The pulley tower shaft through which the salt from the Rudolf Mine was transported vertically

At the bottom of the stairs the tunnel widened into the Franz Josef Gallery, a horizontal passage that was completed in 1870 to facilitate the movement of salt to the surface. Being careful not to slip on the polished salt floor, I followed passageways that branched off to echo chambers and rooms displaying ancient extraction and transport machines, eventually arriving at the Rudolf Mine, the last area that was actively excavated at Turda. A wooden walkway, cut into a ledge at the top of the cavern, provided a bird’s eye view of the 138-foot deep rectangular excavation.

Wooden deck built into a ledge cut into sheer salt walls provides a bird's eye view of the Rudolf Mine

Wooden deck built into a ledge cut into sheer salt walls provides a bird’s eye view of the Rudolf Mine

Pool tables and mini-bowling lanes at the bottom of the Rudolf Mine at Salina Turda Salt Mine in Turda, Romania

Pool tables and mini-bowling lanes at the bottom of the Rudolf Mine, with stairway and elevator at right

Rather than suffer long lines waiting for the only elevator, I opted for the 172 steps that led down to the floor of the mine, where families were enjoying an amusement park complete with mini-bowling, mini-golf, merry-go-round, children’s playground, billiard tables, and Ferris wheel. Off to one side I found a second observation platform overlooking the bell-shaped Terezia Mine, which plunges an additional 393 feet and features an underground lake with rowboats.

Looking down on the lake at the bottom of the 393-foot deep, bell-shaped Terezia Mine

Looking down on the lake at the bottom of the 393-foot deep, bell-shaped Terezia Mine

Bridge crossing the lake to an island formed from salt waste in the center of the Terezia Mine

Bridge crossing the lake to an island formed from salt waste in the center of the Terezia Mine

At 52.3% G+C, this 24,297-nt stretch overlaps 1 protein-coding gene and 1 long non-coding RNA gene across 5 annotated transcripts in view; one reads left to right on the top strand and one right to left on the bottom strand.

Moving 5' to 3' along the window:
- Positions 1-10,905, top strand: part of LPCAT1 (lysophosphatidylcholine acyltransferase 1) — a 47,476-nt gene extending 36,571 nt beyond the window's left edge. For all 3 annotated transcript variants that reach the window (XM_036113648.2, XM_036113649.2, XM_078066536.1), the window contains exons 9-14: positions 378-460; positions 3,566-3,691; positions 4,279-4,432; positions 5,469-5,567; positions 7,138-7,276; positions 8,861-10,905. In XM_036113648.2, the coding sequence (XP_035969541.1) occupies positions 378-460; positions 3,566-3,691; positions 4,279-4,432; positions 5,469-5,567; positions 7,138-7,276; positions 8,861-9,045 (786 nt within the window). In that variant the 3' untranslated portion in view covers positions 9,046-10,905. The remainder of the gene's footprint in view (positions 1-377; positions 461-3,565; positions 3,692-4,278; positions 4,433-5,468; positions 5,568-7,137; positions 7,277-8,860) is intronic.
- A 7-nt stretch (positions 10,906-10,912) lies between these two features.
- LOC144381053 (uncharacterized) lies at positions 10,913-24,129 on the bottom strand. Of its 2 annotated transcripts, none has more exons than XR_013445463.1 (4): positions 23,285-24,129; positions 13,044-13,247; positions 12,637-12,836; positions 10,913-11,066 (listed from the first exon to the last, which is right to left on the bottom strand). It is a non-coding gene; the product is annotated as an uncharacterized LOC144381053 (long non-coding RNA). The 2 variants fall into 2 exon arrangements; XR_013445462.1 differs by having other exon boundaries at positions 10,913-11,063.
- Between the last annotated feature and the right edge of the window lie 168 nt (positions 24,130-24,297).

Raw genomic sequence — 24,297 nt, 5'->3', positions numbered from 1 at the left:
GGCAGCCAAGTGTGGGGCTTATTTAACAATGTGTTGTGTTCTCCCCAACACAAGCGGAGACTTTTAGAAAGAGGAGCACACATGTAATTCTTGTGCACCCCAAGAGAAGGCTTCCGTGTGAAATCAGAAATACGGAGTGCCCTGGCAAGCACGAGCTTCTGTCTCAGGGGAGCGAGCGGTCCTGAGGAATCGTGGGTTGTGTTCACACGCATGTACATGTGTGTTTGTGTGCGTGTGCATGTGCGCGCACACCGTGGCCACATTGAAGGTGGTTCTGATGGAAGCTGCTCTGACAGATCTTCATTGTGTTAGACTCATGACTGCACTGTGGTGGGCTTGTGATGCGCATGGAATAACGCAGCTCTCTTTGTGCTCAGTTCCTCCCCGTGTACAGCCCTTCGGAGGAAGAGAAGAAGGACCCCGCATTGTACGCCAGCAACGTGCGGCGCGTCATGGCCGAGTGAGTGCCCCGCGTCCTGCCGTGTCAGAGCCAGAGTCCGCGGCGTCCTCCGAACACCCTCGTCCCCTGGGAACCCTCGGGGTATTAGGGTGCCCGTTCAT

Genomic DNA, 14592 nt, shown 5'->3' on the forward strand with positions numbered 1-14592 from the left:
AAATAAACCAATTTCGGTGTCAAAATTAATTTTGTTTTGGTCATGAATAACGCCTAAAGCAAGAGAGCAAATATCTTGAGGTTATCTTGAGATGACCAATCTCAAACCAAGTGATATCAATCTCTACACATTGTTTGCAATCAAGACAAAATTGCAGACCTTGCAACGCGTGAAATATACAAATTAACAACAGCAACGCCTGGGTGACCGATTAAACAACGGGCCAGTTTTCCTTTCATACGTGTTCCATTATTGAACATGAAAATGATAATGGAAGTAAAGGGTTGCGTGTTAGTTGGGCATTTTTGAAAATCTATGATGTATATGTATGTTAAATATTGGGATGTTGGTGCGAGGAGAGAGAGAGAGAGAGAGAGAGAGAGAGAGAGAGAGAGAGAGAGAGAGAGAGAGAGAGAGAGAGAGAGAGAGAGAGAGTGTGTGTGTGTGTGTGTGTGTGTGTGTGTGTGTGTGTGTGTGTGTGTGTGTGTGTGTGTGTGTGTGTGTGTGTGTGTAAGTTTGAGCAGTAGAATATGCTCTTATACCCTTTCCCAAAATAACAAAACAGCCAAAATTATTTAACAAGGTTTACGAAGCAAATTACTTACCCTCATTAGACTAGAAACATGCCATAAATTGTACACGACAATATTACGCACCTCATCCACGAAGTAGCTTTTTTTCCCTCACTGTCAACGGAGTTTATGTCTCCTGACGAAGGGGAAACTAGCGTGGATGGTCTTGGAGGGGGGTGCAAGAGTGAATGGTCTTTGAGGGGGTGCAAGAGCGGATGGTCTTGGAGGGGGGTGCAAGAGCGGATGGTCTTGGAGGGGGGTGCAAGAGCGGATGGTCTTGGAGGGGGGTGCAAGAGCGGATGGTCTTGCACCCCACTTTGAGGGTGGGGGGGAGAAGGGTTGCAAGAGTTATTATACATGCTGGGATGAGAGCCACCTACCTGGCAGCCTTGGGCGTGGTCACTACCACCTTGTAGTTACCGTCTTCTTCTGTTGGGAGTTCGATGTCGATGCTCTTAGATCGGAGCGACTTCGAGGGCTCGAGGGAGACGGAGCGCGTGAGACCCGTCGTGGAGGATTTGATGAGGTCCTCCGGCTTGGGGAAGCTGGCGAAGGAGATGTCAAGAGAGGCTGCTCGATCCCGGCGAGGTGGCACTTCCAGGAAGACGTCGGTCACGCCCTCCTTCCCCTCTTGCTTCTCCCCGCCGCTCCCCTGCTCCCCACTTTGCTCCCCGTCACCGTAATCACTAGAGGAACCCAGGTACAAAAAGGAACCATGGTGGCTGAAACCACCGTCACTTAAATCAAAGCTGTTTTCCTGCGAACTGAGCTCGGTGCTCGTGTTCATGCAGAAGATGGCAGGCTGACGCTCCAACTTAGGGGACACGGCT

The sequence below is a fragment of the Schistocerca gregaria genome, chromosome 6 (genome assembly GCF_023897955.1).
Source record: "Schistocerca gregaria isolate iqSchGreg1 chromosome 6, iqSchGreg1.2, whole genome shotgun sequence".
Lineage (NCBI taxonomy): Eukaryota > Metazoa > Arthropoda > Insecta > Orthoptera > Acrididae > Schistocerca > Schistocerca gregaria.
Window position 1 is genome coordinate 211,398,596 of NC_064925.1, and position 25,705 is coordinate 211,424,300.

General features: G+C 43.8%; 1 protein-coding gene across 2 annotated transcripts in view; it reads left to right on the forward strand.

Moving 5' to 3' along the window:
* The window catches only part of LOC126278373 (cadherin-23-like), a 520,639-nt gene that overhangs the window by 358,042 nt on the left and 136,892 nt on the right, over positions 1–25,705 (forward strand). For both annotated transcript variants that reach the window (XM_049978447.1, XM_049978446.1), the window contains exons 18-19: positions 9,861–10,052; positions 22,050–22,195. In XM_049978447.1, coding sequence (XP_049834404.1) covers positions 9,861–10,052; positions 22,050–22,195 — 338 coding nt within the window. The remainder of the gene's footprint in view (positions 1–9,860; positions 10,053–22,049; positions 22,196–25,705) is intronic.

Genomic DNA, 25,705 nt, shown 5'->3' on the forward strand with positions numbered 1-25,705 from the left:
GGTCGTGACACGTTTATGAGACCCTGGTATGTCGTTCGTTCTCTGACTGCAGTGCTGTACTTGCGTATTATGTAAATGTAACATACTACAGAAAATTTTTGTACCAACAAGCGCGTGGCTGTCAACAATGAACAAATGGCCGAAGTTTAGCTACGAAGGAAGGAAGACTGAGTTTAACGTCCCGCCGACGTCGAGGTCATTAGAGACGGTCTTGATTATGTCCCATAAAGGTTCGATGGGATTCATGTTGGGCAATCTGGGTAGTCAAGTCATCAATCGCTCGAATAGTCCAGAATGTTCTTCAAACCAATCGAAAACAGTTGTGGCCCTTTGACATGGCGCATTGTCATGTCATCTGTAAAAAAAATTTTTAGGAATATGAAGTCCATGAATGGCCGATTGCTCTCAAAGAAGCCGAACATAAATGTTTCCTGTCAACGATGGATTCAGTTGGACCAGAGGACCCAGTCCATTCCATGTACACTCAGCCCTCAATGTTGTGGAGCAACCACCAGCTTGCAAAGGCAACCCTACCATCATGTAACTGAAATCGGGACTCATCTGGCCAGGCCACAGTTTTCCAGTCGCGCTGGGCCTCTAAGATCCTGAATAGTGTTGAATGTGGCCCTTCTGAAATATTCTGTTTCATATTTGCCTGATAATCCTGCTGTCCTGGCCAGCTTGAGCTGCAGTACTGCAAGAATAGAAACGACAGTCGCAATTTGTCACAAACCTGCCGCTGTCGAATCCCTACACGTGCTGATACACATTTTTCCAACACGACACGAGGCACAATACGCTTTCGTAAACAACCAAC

Though most visitors were there for the entertainment, I was fascinated by the geology of the mine. Salt stalactites hanging from the ceiling grow to nearly ten feet in length before breaking off from their weight. The sheer walls are zebra-striped in shades of black, grey, and amber, evidence that layers of evaporated salt were laid down over eons as inland seas alternately flooded and receded from eastern Europe. Plate tectonics folded and tilted the salt layers, creating a fascinating pattern of stripes and wavy lines that was exposed when the mines were excavated. These geologic forces occurred deep underground, thus the salt at Salina Turda is exceptionally pure, testing at more than 99% sodium chloride. Because of its purity, researchers theorize that in addition to being used by the local community and mined on an industrial scale for export and trade, salt from the Turda mine was also an exotic good with a highly symbolic value. Having the resources to own a product that was as valuable as gold implied power, vitality, connection with sacred places, and even immortality.

Salt stalactites on the ceiling of the Rudolf Mine grow up to three feet long before their weight makes them break off

Salt stalactites on the ceiling of the Rudolf Mine grow up to three feet long before their weight makes them break off